Throughout August you will have seen a number of regulators publishing updated circulars, opinions and notices in relation to the application of the ESMA Guidelines on stress test scenarios under the Money Market Fund Regulation (EU) 2017/1131 (MMFR). Including regulators such as the: MFSA, CMVM, Central Bank of Ireland, FSMA & CSSF.
In this month’s round-up, of particular interest, nearly two years after its publication, the EU’s new regulatory framework facilitating the cross-border distribution of collective investment schemes applied from 2nd August. With this we saw several regulators announce the transposition of the new rules.
In 2019, the Bank of England (BoE) and Financial Conduct Authority (FCA) launched a joint review into vulnerabilities associated with the liquidity mismatch. The review built on the FPC’s 2015 assessment; the FCA’s 2019 Policy Statement on funds investing in inherently illiquid assets; and the work by the FSB and the International Organization of Securities Commissions (IOSCO).
Liquidity risk in managed funds has been a prominent and increasing concern of regulators globally, particularly in the past two years, in the wake of some high-profile liquidity events. The New Zealand Financial Market Authority (FMA), following a familiar trend we’ve seen recently from many regulators, has published a liquidity risk management report.
ESMA has published the results of the 2020 Common Supervisory Action (CSA) on UCITS liquidity risk management (LRM). UCITS are characterised by the offer to investors of on-demand liquidity. Article 84(1) states that UCITS shall repurchase or redeem its units at the request of any unit-holder. If the assets held within the fund cannot be sold quickly to meet redemption requests, there could be severe issues in paying redeeming investors. This can be exacerbated in times of stress when investors may look to redeem en masse whilst the market for the assets is drying up.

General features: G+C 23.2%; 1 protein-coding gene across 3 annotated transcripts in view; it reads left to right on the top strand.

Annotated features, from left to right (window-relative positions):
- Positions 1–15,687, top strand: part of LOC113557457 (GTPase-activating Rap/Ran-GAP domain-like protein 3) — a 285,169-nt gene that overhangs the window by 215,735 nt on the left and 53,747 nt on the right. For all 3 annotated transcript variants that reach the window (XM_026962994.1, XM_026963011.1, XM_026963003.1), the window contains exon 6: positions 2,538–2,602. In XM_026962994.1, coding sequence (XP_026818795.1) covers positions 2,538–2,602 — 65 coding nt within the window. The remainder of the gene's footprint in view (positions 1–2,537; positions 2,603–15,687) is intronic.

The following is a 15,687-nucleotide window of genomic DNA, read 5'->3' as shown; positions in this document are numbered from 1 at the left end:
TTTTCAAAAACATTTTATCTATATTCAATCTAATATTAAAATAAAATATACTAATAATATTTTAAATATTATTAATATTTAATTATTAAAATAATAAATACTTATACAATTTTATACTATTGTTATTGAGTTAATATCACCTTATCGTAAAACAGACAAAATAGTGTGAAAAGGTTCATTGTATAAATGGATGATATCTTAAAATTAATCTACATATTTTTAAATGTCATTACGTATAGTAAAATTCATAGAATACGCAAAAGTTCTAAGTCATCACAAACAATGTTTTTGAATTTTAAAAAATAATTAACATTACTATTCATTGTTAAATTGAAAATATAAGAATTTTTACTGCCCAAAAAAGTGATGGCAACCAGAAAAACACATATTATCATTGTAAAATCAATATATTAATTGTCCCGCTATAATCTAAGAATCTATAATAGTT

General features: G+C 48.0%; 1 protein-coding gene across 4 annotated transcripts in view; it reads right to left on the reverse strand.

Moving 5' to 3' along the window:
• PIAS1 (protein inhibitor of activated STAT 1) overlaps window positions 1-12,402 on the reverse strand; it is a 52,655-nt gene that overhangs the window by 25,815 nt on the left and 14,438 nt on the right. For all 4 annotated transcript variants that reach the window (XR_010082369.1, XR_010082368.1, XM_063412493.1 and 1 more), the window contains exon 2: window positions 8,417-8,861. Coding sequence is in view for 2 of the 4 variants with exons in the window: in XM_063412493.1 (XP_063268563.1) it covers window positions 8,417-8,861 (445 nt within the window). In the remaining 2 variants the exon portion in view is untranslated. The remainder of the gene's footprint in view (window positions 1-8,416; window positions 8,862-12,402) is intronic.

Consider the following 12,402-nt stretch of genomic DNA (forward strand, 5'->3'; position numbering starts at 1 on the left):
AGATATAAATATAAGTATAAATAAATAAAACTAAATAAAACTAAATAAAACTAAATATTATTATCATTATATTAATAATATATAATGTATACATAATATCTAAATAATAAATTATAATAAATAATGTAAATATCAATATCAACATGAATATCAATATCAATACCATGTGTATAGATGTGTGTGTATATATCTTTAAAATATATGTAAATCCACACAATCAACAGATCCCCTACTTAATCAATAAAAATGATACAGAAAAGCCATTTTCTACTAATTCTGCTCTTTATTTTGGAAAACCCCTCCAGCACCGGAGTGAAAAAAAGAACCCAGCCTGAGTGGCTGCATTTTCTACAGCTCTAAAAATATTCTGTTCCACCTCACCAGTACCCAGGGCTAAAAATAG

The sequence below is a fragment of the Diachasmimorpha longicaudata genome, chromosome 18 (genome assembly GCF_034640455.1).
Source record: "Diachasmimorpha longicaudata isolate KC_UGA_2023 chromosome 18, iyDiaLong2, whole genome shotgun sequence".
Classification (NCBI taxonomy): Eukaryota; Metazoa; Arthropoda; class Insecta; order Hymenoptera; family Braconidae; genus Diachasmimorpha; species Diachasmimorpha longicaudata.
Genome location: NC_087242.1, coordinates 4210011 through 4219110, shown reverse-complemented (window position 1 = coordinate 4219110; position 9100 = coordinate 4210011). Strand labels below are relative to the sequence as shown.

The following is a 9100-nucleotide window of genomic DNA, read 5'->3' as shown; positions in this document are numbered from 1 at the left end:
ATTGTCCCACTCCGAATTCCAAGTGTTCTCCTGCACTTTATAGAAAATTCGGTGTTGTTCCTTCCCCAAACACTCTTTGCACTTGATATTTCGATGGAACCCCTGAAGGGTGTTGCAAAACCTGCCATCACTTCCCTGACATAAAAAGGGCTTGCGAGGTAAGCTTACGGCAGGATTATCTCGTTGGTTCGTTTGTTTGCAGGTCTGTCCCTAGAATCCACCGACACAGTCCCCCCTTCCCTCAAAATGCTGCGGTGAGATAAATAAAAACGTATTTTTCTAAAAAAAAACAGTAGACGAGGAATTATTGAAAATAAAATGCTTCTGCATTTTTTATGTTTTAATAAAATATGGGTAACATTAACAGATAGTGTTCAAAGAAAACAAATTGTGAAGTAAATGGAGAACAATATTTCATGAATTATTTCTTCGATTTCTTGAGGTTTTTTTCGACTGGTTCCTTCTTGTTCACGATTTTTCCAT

IOSCO has launched a Thematic Review on the implementation of Liquidity Risk Management Recommendations. The Thematic Review aims to assess the extent to which the Recommendations have been implemented through member regulatory frameworks.
Welcome to the first monthly regulatory round-up of 2021. Each month we will be summarising the key announcements and regulatory developments impacting the fund industry. The past month brought developments on a range of issues, from updated FAQs and guidelines impacting UCITS and AIFMs, to consultations…
Throughout the year regulators have focused on liquidity, and as this year draws to a close, that focus shows no signs of diminishing. “Asset managers need to step up their efforts to ensure the liquidity of their funds is adequately managed and that they are prepared for future shocks” – that was the closing remarks from Steven Maijoor’s Keynote Address at EFAMA’s Investment Management Forum which heavily focused on liquidity risk.
Last month it was great to see a number of key liquidity developments finally enter into force, including: ESMA’s new guidelines on liquidity stress testing in UCITS and AIFs, The FCA’s new rules for certain open-ended funds investing in inherently illiquid assets; and Article 37 MMF Reporting for both Q1 and Q2.
The big month of liquidity finally arrived where we saw a number of liquidity developments come to fruition at the end of the month, including: ESMA’s new guidelines on liquidity…